children may die. See Google <August 2012 drought Sahel>.
It is truly amazing how the land management of two key places on the planet, Pakistan and Arabia, can impact on so many hundreds of million of people on three continents. If our domesticated animals are allowed to eat the wild grasses too short in Pakistan and Arabia, then millions can die in Africa.
Perhaps an annual payment could be paid
by the rest of the world, to pay the people currently grazing
those areas, to preserve and replant those key grassland areas
as Ecological Restoration Preserves instead, so that millions
will not have to starve? Attached is the image from today showing
the Dust Cloud blocking the monsoon and only thin to no rain clouds
over the Sahel, where the starving children live.
August 18, 2012, FIXING THE SOURCE-LOCATIONS of the Dust Cloud.
India and Pakistan are homes of the atmospheric Dust Cloud, and you can see pictures on-the-ground at http://www.ecoseeds.com/africa_india_megatransect.html.
Confluence.org on-the-ground photos are used with permission.
Here are three pictures of the Dust Cloud
India, 5.1 km (3.2 miles) NE of Pimpalgaon, Andhra Pradesh, 19N 78E.
India, 3.8 km (2.4 miles) ESE of Fatehpur, Rajasthan, 28N 75E.
Pakistan, 8.9 km (5.5 miles) SSW of Ware
Sahib Chah, Balochistan, 29N 62E. (Sand
storm was blowing when this picture was taken August 15, 2006).
Since the atmospheric Dust Cloud is more powerful than a Super Category-5 cyclone like Gonu in 2007, the only way to solve this man-made problem is to patch up the barren earth with local native perennial vegetation, and no bare soil is exposed to get airborne each summer and interfere with the monsoonal moisture.
This atmospheric Dust Cloud is a perfect example of the Mathematical Chaos theory model of the "Butterfly Effect", where a seemingly insignificant change, like some cattle or sheep eating some wildland grasses and creating bare soil conditions in Pakistan or India, can cause a drought in North Africa in the Sahel, or in North America and the Amazon basin.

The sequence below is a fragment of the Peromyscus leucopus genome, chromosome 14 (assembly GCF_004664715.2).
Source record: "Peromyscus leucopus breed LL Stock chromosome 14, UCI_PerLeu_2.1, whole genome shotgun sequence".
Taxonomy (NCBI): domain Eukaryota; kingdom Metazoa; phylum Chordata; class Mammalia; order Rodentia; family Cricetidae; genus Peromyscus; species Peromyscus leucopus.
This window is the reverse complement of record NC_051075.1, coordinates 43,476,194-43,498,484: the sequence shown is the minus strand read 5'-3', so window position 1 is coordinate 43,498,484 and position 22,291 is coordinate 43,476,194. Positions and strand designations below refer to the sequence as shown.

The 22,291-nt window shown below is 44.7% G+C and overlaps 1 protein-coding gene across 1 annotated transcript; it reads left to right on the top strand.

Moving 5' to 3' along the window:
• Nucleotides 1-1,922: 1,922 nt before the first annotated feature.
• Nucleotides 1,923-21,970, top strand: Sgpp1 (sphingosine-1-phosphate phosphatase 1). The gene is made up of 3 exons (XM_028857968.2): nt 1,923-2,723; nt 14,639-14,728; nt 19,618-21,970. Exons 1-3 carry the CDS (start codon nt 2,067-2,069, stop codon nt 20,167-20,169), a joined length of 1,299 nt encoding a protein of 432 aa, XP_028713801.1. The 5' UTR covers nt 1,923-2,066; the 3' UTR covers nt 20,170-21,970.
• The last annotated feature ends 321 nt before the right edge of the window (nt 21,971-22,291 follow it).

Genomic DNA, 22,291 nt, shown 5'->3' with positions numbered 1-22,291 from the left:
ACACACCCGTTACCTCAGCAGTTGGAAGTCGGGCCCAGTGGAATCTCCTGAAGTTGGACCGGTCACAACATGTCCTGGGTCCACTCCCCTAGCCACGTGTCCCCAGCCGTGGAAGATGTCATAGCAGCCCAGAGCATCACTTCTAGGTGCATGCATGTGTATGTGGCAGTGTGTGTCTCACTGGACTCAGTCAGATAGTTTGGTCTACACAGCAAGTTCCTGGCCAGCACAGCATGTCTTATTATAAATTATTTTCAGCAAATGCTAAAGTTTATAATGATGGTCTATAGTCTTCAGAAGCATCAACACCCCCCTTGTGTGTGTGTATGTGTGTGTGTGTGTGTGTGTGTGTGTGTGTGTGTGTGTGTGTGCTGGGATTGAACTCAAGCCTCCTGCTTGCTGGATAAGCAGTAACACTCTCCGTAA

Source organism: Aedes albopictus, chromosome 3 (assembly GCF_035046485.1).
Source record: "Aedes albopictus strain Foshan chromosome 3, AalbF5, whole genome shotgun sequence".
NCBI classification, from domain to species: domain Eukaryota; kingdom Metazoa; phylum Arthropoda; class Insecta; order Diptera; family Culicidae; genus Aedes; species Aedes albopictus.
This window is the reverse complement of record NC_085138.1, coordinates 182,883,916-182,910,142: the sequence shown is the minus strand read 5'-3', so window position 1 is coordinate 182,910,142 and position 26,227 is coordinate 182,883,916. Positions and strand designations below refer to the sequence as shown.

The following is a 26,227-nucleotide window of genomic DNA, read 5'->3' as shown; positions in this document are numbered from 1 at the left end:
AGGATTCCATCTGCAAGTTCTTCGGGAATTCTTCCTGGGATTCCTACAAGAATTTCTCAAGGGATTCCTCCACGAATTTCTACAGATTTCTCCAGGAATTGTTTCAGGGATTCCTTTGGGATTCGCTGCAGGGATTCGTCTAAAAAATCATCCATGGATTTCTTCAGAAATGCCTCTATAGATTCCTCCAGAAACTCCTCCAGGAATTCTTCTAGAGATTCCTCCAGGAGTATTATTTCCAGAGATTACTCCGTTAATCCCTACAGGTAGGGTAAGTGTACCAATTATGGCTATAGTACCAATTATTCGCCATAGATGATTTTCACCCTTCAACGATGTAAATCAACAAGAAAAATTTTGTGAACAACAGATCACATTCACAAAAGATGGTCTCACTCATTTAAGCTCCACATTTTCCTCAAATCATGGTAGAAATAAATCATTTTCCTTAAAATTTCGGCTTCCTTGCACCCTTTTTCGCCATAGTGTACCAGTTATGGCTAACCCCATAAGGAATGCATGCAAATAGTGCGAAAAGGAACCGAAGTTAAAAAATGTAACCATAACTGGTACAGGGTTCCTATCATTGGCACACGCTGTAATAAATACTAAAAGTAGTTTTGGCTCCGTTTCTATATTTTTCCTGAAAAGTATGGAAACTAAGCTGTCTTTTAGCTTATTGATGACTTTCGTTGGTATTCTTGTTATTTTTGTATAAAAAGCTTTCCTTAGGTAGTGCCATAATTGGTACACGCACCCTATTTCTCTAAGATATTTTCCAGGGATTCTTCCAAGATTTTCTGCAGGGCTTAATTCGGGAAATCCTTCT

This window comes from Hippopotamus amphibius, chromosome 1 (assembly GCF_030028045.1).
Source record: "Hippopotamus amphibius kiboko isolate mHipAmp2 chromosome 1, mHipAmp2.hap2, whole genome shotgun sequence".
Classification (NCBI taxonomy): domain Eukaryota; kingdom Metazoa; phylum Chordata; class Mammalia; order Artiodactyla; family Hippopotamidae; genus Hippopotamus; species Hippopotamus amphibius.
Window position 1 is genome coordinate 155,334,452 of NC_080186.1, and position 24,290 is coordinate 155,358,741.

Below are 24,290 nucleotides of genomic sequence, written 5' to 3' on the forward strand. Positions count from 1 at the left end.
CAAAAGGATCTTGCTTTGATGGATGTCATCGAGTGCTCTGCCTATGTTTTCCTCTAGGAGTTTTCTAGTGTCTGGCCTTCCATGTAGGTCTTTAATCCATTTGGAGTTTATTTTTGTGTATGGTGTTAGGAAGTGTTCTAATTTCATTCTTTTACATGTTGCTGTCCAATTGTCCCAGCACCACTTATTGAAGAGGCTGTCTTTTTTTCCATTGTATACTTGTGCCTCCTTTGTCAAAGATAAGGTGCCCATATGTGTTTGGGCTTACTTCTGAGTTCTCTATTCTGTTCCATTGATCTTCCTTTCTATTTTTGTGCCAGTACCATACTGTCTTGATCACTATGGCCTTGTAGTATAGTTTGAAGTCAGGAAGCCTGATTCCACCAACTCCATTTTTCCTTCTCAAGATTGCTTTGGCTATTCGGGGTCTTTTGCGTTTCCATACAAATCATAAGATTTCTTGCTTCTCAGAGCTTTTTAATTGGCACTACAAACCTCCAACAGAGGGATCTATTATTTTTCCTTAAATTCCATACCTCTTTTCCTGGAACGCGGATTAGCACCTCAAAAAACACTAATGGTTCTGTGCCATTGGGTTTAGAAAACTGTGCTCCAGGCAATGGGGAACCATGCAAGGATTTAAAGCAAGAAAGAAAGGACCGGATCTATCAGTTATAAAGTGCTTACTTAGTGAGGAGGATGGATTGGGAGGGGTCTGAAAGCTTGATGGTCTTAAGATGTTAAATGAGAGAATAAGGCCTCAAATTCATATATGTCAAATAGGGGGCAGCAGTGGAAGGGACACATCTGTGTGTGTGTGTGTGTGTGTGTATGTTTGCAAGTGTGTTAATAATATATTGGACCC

Here are two proposals for the revegetation of the Dust Cloud source-locations in India and Pakistan.
A strip of local native annual grasses, wildflowers, perennial grasses and native trees are replanted in a north-south line, and eventually covering all of the bare soil areas, working towards to Hyderabad. This should bring the whole area up to at least 80 cm of annual rainfall on a regular basis.
The Pakistan-Western India source of the Dust Cloud, could be fixed by replanting a strip of local native annual grasses, wildflowers, perennial native grasses and native trees, in a line from Lahore, Pakistan to Delhi, India, and eventually covering all of the bare soil areas southwestward to the Arabian Sea. This cover of vegetation will kill the Dust Cloud formation in that area and could help bring 80 cm of annual rainfall on a consistent basis each year. It would also break the Dust Cloud wall and pockets, that causes the monsoon to stall and produces floods, like in Pakistan in 2010
August 20, 2012 - HOW TO FIX the Dust Cloud, one step is to complete the Confluence.org photos of your country.
There are basic steps each country could take to fix the Dust Cloud.
One of the most interesting beginning steps would be to complete any missing Confluence.org latitude and longitude photos. Those photos provide a country-wide look at the scale of the problem, and also act as beginning baseline reference photos that can be referred to, as you begin to revegetate the Dust Cloud source areas.
For example, most of the Confluence.org